- It appears easier for the Security Council to discuss a coup d’état when the country concerned is on its agenda, for example, Mali in August last year. The council did not discuss the coup d’état in Guinea because it was not on its agenda, with some members citing the principle of non-interference in internal affairs. ¡ When a country experiencing a coup is not on its agenda and the council decides not to engage, it has tended to use one of its broader agenda items such as “Peace and Security in Africa” or “Peace consolidation in West Africa”, as in the case of Burkina Faso on February 8, 2020.
- The council has, at times, discussed coup d’états under “any other business” in closed consultations, which bypasses the use of an agenda item altogether and avoids any mention of the issue on the council’s monthly programme.
- There is no general practice discernible in the type of outcome the council adopts following coups d’état. Products have ranged from press statements, a relatively weak instrument in the council’s toolkit or stronger outcomes such as the presidential statements and, in one case, a resolution imposing sanctions.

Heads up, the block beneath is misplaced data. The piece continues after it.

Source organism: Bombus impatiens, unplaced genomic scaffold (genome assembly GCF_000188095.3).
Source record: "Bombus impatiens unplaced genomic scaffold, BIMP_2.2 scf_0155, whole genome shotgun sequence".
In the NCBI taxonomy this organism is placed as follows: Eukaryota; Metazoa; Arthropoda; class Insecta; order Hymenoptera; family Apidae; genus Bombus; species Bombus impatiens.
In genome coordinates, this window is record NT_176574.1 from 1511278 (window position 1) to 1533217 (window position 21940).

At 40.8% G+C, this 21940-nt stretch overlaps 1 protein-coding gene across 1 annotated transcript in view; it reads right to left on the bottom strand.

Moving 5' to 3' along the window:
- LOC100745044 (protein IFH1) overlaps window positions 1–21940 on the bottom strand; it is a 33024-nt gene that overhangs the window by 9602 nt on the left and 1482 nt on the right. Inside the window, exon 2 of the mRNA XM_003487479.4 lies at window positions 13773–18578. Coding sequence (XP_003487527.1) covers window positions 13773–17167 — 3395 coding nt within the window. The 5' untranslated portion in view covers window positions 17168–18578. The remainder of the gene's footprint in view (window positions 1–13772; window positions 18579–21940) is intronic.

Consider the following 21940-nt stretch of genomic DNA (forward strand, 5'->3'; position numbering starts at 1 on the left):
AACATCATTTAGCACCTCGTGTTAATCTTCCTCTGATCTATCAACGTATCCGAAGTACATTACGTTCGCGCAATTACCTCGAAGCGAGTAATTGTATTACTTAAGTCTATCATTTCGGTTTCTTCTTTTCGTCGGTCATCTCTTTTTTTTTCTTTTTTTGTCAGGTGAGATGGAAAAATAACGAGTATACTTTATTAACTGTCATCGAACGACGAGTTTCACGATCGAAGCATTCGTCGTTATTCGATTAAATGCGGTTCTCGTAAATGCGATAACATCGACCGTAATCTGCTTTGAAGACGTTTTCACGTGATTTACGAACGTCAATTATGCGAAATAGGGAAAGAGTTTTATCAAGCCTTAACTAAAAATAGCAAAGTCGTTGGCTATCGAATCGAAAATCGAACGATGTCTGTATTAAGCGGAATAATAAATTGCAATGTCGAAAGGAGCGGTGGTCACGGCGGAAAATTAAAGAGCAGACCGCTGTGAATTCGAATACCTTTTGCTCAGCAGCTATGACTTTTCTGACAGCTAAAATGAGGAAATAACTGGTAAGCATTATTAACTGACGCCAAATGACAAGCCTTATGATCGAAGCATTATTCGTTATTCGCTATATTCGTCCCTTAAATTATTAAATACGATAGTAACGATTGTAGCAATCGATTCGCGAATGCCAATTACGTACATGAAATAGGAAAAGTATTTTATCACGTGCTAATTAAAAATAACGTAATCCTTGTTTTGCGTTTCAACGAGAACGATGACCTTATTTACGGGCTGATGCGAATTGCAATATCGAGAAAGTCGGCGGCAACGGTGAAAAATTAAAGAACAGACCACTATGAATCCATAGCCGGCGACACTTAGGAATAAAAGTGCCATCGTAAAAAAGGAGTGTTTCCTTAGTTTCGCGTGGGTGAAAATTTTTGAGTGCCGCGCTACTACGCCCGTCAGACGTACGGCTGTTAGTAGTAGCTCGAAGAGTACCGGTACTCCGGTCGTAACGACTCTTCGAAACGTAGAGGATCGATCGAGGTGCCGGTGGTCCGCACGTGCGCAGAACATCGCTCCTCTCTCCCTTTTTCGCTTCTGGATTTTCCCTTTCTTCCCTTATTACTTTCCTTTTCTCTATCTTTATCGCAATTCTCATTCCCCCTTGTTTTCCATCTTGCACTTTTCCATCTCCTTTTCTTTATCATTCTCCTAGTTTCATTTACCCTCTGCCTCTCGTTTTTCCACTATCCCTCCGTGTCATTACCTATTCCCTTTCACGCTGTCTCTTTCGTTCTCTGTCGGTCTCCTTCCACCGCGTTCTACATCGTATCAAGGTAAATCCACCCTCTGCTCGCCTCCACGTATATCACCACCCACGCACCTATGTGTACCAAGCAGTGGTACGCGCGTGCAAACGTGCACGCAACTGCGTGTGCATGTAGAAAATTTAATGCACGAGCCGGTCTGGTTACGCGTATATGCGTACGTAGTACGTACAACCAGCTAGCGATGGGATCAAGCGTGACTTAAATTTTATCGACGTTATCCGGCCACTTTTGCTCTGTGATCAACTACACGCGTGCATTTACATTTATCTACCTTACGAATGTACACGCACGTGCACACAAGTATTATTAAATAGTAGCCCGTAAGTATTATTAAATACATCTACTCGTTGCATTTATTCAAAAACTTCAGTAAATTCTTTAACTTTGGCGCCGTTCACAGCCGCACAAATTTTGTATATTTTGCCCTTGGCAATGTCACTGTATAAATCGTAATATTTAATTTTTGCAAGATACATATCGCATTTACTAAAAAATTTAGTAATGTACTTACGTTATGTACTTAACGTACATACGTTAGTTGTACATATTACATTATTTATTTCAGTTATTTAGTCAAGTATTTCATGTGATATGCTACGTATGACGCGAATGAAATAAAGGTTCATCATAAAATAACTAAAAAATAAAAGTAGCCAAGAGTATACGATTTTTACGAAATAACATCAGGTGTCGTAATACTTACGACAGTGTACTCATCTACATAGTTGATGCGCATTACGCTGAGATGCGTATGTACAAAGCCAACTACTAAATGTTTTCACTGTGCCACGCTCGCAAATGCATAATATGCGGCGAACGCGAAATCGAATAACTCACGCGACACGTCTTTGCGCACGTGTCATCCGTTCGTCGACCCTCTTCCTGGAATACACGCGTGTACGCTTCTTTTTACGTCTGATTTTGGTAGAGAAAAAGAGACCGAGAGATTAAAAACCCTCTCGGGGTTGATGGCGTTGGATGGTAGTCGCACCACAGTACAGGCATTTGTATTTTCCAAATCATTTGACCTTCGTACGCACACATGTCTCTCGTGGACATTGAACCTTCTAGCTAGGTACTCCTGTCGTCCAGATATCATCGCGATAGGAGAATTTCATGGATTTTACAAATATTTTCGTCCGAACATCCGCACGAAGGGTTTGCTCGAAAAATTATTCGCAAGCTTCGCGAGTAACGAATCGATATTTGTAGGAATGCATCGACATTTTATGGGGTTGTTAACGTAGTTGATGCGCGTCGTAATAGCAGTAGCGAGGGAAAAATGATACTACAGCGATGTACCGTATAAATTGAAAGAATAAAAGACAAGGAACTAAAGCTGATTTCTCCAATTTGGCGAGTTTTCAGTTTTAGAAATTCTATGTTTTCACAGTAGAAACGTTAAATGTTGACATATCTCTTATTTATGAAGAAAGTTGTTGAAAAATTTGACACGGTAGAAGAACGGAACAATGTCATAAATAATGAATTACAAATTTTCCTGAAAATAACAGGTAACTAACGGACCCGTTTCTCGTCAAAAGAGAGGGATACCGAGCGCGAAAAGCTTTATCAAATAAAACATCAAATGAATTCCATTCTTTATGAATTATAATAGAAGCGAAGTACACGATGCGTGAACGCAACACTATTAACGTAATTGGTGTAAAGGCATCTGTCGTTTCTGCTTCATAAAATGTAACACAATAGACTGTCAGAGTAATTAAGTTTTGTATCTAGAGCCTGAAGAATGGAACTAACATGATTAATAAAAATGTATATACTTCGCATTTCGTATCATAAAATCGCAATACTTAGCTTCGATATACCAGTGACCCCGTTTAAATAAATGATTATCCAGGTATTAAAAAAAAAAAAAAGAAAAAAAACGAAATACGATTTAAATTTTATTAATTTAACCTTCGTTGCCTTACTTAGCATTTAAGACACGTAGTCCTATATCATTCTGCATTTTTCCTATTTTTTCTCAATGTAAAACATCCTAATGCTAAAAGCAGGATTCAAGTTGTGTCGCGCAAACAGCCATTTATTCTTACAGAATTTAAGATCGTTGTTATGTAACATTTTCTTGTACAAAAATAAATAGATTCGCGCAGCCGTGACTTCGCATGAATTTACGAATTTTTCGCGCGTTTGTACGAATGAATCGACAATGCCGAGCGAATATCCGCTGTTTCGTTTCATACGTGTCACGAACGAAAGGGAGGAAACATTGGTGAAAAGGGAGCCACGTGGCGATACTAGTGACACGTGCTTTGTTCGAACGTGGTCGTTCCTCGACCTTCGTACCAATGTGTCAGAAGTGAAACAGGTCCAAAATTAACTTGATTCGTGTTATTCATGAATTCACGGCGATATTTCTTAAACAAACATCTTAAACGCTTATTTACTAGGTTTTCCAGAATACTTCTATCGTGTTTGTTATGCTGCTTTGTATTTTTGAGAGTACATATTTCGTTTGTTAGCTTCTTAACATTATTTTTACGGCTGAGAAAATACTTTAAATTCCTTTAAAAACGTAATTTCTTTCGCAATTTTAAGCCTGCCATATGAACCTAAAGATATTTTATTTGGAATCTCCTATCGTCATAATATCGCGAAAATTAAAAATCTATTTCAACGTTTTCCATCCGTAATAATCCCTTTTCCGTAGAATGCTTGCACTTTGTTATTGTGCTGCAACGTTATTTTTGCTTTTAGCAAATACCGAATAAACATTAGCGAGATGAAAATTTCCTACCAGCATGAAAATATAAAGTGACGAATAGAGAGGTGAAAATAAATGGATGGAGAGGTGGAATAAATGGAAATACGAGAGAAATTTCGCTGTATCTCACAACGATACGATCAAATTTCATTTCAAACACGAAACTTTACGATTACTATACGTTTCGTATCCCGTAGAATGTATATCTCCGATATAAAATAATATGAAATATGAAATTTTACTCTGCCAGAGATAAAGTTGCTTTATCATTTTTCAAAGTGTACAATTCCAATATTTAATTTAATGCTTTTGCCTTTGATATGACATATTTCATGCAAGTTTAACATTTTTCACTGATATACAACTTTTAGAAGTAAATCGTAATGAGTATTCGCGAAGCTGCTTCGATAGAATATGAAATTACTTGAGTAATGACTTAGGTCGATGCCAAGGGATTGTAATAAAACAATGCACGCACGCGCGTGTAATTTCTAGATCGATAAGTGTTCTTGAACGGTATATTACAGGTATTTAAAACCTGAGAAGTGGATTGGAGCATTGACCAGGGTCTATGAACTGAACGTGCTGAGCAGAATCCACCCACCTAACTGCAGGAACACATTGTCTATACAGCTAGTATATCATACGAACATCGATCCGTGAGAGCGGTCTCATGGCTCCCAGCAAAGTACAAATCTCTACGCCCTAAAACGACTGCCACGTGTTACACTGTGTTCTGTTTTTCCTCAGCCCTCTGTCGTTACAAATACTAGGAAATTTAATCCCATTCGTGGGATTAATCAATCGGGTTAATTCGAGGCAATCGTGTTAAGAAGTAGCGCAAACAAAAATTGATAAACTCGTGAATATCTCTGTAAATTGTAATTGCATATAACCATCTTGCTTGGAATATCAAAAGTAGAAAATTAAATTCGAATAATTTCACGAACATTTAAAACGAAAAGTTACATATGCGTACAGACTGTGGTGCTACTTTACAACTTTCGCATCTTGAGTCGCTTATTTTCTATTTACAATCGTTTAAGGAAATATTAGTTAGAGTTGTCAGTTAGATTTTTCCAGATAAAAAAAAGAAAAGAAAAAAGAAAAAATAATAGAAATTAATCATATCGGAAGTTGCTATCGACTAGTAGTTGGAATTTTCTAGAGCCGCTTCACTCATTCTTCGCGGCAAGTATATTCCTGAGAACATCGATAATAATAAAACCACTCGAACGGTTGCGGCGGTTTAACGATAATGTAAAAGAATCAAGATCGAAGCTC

- There have been instances when the council supported the positions of regional organisations such as the Economic Community of West African States and the AU. These are just some of the weaknesses in the approach of the UN Security Council that the UN secretary-general was referring to. This is partly because of the conflict of interests between mainly the five permanent members.
The former colonial powers wield a lot of influence on issues affecting their interests and take the leading role in these matters. That’s why the cooperation and co-ordination between the UN Security Council and the AU Peace and Security Council are crucial.
Above everything else is the reform of the Security Council and further deeper changes in its methods of work.
For the AU and its member states and institutions is a need to implement rigorously and consistently its decisions and declarations. Civil society organisations and the populations must put pressure on their governments to implement the decisions.
The nexus between peace, security, stability, and development must guide us in the prevention, management and resolution of the scourge
Nhlanhla Former ambassador and national security adviser to the president of South Africa.